Ariadne

Neolithic Female Idol
Period: circa seventh to fifth millennium BC
Culture: Greek
Material: Clay
Dimensions: 12.5 cm H
 
Neolithic Female Idol
Neolithic Female Idol
Neolithic Female Idol
Neolithic Female Idol
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Neolithic Female Idol
Neolithic Female Idol
Neolithic Female Idol
Neolithic Female Idol
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One of the most characteristic expressions of the Neolithic period was the creation of full-figured female statues in terracotta and stone. These figures are depicted seated or standing, resting their hands on the stomach or bringing them up toward their breasts, and they have continuous, rounded contours, most characteristically exhibiting the exaggerated physique seen here. With particularly developed buttocks, these figures are described as steatopygous in type. They are linked to fertility cults and to the cult of the Great Goddess of the Neolithic World. The Great Goddess provided a way of rationalizing a little-understood and seemingly chaotic natural world. She was responsible for the fertility of the crops, herds, and the community at large, but like nature itself, she was unpredictable. Credited with the group’s success, the Great Goddess was equally feared as the Mother Terrible who lashed out at her worshipers with failures and disasters.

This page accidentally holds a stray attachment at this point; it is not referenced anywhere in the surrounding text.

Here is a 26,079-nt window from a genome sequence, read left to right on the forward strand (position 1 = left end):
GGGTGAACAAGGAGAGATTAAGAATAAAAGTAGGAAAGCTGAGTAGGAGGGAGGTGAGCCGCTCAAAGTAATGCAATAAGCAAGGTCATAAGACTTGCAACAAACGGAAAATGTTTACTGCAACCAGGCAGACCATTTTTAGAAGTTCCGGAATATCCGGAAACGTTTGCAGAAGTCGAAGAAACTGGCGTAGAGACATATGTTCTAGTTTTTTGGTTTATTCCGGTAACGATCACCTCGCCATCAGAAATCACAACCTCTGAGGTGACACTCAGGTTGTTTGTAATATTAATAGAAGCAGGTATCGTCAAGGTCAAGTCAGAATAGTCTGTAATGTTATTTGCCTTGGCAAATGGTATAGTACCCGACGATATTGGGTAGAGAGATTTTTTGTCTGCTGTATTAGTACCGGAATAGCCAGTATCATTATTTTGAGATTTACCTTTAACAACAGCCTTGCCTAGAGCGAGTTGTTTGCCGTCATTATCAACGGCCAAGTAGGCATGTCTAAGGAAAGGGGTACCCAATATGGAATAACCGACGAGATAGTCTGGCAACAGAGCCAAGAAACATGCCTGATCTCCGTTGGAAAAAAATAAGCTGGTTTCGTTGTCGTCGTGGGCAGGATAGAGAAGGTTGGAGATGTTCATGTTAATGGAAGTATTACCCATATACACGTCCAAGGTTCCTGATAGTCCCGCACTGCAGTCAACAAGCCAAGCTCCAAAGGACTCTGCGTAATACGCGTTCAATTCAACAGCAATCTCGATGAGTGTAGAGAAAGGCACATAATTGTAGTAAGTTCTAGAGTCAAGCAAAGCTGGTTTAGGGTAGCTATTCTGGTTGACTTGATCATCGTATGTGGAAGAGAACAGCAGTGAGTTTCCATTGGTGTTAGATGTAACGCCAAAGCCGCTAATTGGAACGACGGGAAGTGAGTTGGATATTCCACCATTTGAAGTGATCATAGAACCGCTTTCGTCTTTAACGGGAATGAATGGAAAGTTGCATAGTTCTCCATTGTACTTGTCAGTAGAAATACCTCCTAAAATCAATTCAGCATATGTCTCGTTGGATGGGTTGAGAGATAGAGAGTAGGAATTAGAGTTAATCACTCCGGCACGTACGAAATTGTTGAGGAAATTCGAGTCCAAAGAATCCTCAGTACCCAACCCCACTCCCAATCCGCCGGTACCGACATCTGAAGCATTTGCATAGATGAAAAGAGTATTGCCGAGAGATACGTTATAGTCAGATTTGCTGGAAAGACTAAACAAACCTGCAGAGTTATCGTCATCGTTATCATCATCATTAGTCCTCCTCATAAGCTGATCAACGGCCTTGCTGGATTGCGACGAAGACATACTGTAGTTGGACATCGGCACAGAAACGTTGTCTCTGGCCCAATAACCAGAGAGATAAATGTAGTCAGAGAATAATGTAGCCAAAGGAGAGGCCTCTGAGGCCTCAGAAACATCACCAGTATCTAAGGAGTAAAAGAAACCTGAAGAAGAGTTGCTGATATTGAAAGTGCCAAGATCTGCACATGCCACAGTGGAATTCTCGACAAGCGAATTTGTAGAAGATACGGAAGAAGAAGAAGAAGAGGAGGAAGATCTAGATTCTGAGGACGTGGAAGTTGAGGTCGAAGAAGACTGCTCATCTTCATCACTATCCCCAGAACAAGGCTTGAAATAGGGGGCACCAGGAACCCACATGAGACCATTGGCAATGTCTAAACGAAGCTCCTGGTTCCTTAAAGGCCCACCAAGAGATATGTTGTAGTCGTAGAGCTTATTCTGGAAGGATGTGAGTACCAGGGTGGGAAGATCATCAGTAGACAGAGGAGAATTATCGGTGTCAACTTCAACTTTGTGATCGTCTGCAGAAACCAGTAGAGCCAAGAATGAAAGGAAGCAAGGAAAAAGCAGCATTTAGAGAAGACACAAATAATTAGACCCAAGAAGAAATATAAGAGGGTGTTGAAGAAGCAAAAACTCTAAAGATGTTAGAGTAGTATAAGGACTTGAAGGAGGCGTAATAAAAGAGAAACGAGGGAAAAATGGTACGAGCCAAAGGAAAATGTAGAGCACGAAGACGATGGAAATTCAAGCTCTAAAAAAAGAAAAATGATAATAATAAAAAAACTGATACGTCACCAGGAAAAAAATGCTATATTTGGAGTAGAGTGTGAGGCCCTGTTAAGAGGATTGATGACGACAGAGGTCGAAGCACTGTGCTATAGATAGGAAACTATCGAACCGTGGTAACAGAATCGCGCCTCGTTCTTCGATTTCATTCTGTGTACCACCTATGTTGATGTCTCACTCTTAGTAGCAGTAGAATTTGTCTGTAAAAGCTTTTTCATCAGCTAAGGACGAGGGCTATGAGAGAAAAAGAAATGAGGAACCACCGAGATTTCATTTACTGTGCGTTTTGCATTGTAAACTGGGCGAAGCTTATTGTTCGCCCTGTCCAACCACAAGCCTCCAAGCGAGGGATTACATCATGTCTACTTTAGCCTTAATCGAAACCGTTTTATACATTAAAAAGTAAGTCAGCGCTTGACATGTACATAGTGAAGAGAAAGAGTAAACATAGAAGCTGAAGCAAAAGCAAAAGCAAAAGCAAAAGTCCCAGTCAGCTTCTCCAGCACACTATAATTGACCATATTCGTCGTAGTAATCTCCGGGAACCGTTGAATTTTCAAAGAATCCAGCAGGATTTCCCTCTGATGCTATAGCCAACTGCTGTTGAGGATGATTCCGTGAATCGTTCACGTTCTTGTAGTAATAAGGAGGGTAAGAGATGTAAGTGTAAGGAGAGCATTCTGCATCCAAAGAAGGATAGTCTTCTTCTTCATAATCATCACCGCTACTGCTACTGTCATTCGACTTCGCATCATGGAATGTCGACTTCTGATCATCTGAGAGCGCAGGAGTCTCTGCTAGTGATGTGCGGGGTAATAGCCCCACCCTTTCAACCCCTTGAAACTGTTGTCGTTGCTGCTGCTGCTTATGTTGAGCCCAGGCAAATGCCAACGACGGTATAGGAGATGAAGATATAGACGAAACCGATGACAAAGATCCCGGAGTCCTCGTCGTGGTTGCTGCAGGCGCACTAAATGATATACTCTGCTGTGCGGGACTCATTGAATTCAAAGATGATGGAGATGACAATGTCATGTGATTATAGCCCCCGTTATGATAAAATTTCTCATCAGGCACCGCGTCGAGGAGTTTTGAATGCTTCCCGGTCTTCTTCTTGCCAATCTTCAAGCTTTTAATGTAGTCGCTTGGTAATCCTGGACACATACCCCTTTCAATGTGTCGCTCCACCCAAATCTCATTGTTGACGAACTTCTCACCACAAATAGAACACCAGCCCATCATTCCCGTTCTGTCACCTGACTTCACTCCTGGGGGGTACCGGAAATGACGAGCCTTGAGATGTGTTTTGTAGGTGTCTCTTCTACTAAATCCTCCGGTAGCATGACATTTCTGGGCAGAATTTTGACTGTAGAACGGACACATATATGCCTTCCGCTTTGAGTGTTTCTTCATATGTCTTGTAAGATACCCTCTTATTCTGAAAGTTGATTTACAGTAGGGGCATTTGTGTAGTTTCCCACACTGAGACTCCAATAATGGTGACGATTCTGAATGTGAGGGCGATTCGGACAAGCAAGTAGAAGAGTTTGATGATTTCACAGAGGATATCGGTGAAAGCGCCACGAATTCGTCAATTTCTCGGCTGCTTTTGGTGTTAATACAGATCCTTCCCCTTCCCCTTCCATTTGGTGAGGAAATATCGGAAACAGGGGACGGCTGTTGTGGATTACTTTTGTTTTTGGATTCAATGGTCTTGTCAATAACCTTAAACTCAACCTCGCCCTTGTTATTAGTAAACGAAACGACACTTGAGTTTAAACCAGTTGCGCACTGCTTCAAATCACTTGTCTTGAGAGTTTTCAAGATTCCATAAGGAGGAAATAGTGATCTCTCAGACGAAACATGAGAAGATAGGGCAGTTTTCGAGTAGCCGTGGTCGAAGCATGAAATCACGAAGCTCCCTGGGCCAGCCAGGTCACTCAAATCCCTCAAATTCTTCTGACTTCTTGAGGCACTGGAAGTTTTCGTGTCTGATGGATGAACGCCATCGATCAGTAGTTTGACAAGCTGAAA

Provenance

S. B. Family Collection, 1960s.
Private collection, New York, 1990s.